One of the most underrated aspects of a good quarterback and wide receiver connection is chemistry. It’s not just a quarterback with a big arm and a wideout with good hands that makes a good passing offense. It’s the hours of practice that they put in to fine-tune every part of their craft, mastering the timing and cuts of routes that help them be successful on game day.
Back in simpler times when Ben Roethlisberger and Antonio Brown were tearing up the NFL in one of the league’s most dangerous offenses, Steelers fans got a front row seat to how incredible a wide receiver and quarterback can be with good chemistry. Both were Hall of Fame talents, but Roethlisberger’s ability to extend plays and Brown’s knack for getting open, along with their uncanny ability to always be on the same page, were what set them apart form the other quarterback/receiver tandems in the NFL.
Currently in 2020, Brown’s time has since ended in Pittsburgh, but there is still a lot of excitement focused on the Steelers’ group of receivers. Besides Juju Smith-Schuster, the Steelers have three other exciting young talents in Diontae Johnson, James Washington, and Chase Claypool. Tight end Eric Ebron is another dynamic member of the team’s group of pass-catchers. As long as Ben Roethlisberger, who is returning from a season-ending elbow injury, can return to old form, the Steelers will once again tear up the league with such talent on offense, right?
Not so fast.
Juju Smith-Schuster, the Steelers #1 wide receiver entering 2020, is the only pass-catcher out of the starting four that Ben has had a successful connection with before. The third-year receiver and Pro-Bowler had a down year in 2019, struggling with Mason Rudolph and Devlin Hodges at the helm of Pittsburgh’s offense. With Roethlisberger returning, it’s rather obvious he should have a bump in production.
But it’s not as much of a given with everyone else.
Diontae Johnson was a star rookie for the Steelers last year who managed to shine despite poor quarterback play. His time with Roethlisberger was limited to training camp and a little more than one game in 2019. While Johnson still managed to have some time with #7 as his quarterback, nearly all of his playing time and highlight-worthy plays were with another signal-caller. Johnson is an exciting athlete with loads of potential, but it remains to be seen how he’ll play with Roethlisberger. Big Ben is obviously the superior passer to Hodges and Rudolph, but fans hoping to see Johnson become a superstar in his second year may need to temper the hype as he and Ben will need to build a connection first.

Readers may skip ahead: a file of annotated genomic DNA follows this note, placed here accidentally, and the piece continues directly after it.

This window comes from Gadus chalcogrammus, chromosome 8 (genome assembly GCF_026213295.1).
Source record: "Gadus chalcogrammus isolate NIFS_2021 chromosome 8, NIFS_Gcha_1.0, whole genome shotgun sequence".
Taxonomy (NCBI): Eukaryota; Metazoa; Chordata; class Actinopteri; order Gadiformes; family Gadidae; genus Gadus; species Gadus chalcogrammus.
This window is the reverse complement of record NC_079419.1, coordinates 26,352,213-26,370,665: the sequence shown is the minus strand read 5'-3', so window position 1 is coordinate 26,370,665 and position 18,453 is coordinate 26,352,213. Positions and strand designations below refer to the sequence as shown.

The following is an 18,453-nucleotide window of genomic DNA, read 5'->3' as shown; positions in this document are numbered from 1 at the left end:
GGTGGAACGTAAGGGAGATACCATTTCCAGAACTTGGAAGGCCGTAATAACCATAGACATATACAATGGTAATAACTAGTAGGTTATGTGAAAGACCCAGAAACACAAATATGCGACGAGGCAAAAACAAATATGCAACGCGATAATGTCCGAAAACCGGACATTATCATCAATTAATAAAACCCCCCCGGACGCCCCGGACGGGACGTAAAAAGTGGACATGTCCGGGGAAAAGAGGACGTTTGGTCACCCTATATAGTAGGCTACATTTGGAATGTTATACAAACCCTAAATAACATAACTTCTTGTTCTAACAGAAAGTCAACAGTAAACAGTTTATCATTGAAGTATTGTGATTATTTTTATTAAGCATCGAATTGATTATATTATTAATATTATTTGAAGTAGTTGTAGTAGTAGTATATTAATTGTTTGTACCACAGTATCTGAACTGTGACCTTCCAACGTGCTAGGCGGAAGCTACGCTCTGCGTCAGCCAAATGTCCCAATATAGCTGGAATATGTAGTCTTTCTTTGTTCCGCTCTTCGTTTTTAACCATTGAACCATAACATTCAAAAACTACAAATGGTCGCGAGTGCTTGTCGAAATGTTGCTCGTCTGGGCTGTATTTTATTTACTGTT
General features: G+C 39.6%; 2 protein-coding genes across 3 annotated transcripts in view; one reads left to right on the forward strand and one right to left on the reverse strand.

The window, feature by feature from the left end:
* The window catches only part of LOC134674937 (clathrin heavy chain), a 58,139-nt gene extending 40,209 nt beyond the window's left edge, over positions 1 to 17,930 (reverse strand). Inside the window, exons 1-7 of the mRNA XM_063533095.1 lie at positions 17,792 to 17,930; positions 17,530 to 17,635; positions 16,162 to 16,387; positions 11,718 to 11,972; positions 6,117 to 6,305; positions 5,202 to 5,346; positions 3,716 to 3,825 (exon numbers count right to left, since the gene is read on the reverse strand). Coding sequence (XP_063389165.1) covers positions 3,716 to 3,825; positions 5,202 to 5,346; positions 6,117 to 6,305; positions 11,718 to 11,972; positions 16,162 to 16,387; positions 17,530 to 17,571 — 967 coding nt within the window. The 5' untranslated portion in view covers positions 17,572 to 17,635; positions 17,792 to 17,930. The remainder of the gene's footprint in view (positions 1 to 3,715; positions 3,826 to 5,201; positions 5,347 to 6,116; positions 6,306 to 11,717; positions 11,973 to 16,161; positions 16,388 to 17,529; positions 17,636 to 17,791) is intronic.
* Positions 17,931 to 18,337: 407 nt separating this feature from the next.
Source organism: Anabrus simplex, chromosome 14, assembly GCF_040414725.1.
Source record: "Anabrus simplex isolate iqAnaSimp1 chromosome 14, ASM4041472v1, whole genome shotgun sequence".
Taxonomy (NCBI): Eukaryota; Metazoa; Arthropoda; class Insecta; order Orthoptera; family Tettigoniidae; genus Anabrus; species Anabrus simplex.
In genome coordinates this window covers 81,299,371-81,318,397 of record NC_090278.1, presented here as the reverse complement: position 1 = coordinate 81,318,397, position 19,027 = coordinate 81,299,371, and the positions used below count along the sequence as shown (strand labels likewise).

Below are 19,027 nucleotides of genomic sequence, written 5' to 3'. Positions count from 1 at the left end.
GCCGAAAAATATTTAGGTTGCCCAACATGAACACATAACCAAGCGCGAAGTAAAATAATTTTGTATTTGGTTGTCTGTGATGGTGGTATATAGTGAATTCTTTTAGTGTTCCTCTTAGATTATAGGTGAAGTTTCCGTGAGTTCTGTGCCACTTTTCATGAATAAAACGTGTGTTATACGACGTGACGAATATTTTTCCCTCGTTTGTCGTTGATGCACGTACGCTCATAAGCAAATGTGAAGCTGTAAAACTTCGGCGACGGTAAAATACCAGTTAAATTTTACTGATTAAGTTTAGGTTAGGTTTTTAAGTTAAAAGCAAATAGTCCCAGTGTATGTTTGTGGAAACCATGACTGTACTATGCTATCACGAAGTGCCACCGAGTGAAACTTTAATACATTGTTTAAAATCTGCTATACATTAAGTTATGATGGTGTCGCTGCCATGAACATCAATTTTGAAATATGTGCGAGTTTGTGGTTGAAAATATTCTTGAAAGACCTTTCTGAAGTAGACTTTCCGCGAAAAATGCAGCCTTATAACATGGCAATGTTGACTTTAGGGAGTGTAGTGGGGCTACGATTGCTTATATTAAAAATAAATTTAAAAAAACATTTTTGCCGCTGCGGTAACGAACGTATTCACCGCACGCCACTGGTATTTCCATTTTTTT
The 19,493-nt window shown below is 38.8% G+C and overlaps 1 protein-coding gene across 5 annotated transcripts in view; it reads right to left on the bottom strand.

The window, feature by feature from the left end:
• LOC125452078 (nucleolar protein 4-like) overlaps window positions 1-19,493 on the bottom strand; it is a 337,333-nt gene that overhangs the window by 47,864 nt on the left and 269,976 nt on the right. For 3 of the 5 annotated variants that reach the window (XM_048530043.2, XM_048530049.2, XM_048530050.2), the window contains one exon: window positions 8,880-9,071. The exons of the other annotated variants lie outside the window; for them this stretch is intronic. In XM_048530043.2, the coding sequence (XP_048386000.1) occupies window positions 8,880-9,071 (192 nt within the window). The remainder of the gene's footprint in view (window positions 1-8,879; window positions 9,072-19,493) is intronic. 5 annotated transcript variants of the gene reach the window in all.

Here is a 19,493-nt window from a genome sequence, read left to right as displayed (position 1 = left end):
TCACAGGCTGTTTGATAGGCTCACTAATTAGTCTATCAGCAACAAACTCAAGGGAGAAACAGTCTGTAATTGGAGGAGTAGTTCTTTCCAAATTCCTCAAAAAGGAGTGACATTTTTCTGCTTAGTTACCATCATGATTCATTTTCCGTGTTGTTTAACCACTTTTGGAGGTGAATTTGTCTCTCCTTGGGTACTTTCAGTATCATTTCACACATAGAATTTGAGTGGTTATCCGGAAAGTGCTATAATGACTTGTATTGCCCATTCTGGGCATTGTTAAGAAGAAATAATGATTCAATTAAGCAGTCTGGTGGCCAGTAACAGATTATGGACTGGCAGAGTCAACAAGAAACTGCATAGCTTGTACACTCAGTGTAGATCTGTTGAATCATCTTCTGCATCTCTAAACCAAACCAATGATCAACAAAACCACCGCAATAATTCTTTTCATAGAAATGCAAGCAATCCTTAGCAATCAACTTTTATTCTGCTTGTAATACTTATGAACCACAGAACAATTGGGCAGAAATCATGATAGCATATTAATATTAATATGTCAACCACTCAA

James Washington has had a full year with Ben Roethlisberger before, his rookie season in 2018. However, buried on the depth chart beneath a talented receiving core, Washington didn’t get very much playing time, and when he did, his lack of practice with Roethlisberger showed. He and Ben never seemed to be on the same page, which was punctuated in a close game against Denver when Washington misjudged a Roethlisberger pass on a vertical route, diving unecessarily and dropping a wide open pass. The quarterback later voiced his disappointment in an interview.
In 2019, it looked as if Washington was going to have a chance at improving his connection with Big Ben, but Roethlisberger’s injury early on in the season killed any chances. In their one full game together, however, there was a glimmer of hope, with Washington catching a long ball in stride from Ben against the Patriots in Week 1. Washington shined with Devlin Hodges as quarterback later on in the season, leading the team in receiving yards, but his connection with Roethlisberger is still in doubt.
Rookie Chase Claypool is another Steelers receiver with little experience with Roethlisberger. However, unlike those mentioned above, it has nothing to do with Ben’s injury. Claypool is in his first year in the NFL, and will no doubt go through the motions as a rookie like any other newly-drafted receiver. Being drafted into a deep wide receiver room may hurt Claypool like it did James Washington, but it looks as if not putting too much responsibility on the raw young receiver might be a good thing.
While he isn’t a wide receiver, Eric Ebron was a big-signing as a pass-catching tight end this season for the Steelers. The Roethlisberger-to-Ebron connection has been hyped up a lot, and while there’s reason to be excited, Ebron has gone through some issues with chemistry in his career. His first NFL team, the Lions, brought him in as help for talented quarterback Matthew Stafford, but their connection never took off. Ebron left the Lions for the Colts, and became a red zone target for Andrew Luck. With Luck as quarterback, Ebron made the Pro Bowl, shaking off some of his draft bust status from earlier in his career. However, Luck retired after that season, and with replacement Jacoby Brissett, Ebron didn't have the same success he had enjoyed with Luck.
Now, Ebron has Ben Roethlisberger as his quarterback. The potential is sky-high, but it remains to be seen how the two will connect on the field.
While the concerns of this article might seem insignificant, it’s important to note how much the Steelers’ wide receiver and tight end rooms have changed since Ben’s last full season in 2018. And in the NFL, where passing windows are tight and the room for error is incredibly small, it will be paramount for Roethlisberger to build up chemistry with his new, young weapons at the skill positions. Every route at training camp this year matters a lot, but if the Steelers can succeed in that, their offense has a chance at becoming one of the best in the NFL.